These are tense times, if not necessarily volatile ones. My favorite scene in the episode is Arya, riding from The Twins toward King’s Landing, stumbling across a group of soldiers. At first blush, the scene is an excuse for an Ed Sheeran cameo, as he sings a song of “hands of gold,” and shortly after it feels like it might be another spot of bother for Arya as she continues her quest for revenge, this large group of soldiers potentially meaning her harm. But the scene evolves into something even more disarming to Arya: an entirely normal moment of camaraderie among strangers. They offer her food and wine, and talk of their families and of the importance of home. Arya has spent so long dealing with matters of life and death that she has never really thought about the idea of home, or the lost future that would have been, with her at home at Winterfell caring for her aging father as one soldier imagines for himself. She eventually drops her guard, realizing that this isn’t a trap: it’s just soldiers, doing their jobs and helping out a stranger, and it’s a chance for Arya to feel human again after so long running away from her former life. It’s a beautiful little scene, and a glimpse of the struggles of self-identity she will continue to face as she tries to cross more names off her list.
Arya had lost track of such values in her time in Braavos, much as Sandor Clegane lost track of them amidst his intense nihilism before his rebirth under Septon Ray. The return of the Brotherhood Without Banners is thematically consistent: after Jon’s resurrection, Beric Dondarrion carries new weight in this story, and it makes sense that Thoros and his flaming sword would lead the fight against the Icy enemy riding from beyond-the-Wall. But while there is some basic exposition about what Thoros sees in his flames—the White Walkers marchers on Eastwatch-By-The-Sea, where Tormund is heading with the wildlings per Jon’s request—the story is mainly a chance for Sandor to address his past sins. In the snow, I didn’t immediately recognize the farmhouse where he and Arya stayed during their travels, and where Sandor stole the silver that the farmer and his daughter had intended to use to survive the winter. But when Sandor hesitates before entering and finds two skeletons inside, huddled together, the connection is abundantly clear. Sandor’s rebirth is a chance to atone for his sins, and so he buries the people he doomed—even if he was right they would have probably starved anyways—and takes one more step forward in his personal journey.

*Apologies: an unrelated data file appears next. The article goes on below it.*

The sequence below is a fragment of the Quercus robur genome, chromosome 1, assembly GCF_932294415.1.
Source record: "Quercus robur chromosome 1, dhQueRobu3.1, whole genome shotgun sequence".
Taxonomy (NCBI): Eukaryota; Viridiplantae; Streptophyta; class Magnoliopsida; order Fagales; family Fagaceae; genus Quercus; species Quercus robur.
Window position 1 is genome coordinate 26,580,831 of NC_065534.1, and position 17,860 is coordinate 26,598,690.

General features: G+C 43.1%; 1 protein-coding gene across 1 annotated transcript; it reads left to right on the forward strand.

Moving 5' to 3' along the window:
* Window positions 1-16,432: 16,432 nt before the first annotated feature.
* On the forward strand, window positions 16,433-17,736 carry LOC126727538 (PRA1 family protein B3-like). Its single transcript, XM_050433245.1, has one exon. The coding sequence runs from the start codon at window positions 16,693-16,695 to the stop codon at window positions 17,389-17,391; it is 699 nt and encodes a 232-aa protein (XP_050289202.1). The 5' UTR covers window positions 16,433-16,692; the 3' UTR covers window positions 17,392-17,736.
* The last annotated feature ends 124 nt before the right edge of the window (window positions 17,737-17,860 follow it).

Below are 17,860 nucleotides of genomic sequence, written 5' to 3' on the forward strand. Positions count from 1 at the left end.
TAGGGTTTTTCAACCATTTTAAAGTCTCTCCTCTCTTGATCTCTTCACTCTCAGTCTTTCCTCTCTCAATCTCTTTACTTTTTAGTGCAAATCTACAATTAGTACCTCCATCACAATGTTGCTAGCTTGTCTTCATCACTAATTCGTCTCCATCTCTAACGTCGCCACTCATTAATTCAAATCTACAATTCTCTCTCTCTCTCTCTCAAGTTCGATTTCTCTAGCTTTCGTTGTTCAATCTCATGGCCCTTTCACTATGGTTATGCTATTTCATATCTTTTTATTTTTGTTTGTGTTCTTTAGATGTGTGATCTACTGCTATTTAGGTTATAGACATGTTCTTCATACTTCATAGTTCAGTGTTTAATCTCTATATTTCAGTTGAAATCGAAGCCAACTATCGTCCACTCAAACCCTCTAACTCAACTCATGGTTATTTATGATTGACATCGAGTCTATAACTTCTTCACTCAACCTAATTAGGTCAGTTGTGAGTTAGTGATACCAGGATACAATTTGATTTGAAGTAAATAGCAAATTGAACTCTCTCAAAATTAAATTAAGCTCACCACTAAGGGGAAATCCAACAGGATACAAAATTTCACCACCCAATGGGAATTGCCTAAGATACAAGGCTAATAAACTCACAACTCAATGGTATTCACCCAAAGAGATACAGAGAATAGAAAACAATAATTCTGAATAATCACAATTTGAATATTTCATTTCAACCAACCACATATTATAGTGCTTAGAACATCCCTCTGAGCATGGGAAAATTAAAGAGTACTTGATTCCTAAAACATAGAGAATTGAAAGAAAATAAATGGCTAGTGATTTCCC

And that’s what “Dragonstone” is invested in. While it spends a considerable amount of time sketching out the larger forces that will wage war for the Iron Throne or against the White Walkers, the relatively smaller ensemble—for this show, if not any other show in existence—left after last season is more intricately connected to that story. Sam is not off on his own journey in Oldtown: he’s Jon’s conduit to the history of Westeros, struggling through the grueling grunt work of training at the Citadel while sneaking books to get information—like the Dragonglass beneath Dragonstone—to send back to Winterfell. Characters like Euron Greyjoy that seemed like lone wolves last season are brought back closer into the fold, approaching Cersei with a marriage pact and then promising to bring her a gift to prove the honesty of his intentions when she refuses him. Even Jorah, whose whereabouts were completely unknown after he left Daenerys in search of a cure for greyscale, pops up in the cells at Oldtown, asking Sam whether the Dragon Queen has come to Westeros.
And then she does. Daenerys’ return to Westeros is the series’ greatest delay: It is the central goal of the Targaryen siblings when we first meet them in the pilot, but Dany is taken on a circuitous journey of self-discovery. For so much of the series, she was off in her own world, only gradually connected to other stories by the arrival of other characters—Barristan, Tyrion, Varys—as the seasons wore on. Her return to Dragonstone is a transformative moment for this narrative, and it is treated as one by providing an entirely new perspective on the island fortress. When occupied by Stannis Baratheon, Dragonstone was rarely ever seen during the daytime, and I can’t remember ever getting a clear view of the castle and its surrounding landscape. My memories of Dragonstone are of shadows and dimly lit rooms, the dragons carved into the wall barely visible, and so it was almost as though we—like Daenerys—were seeing Dragonstone for the first time when she arrives on its shores with her small council as the sunlight showcases its carved beasts while her real ones fly overhead.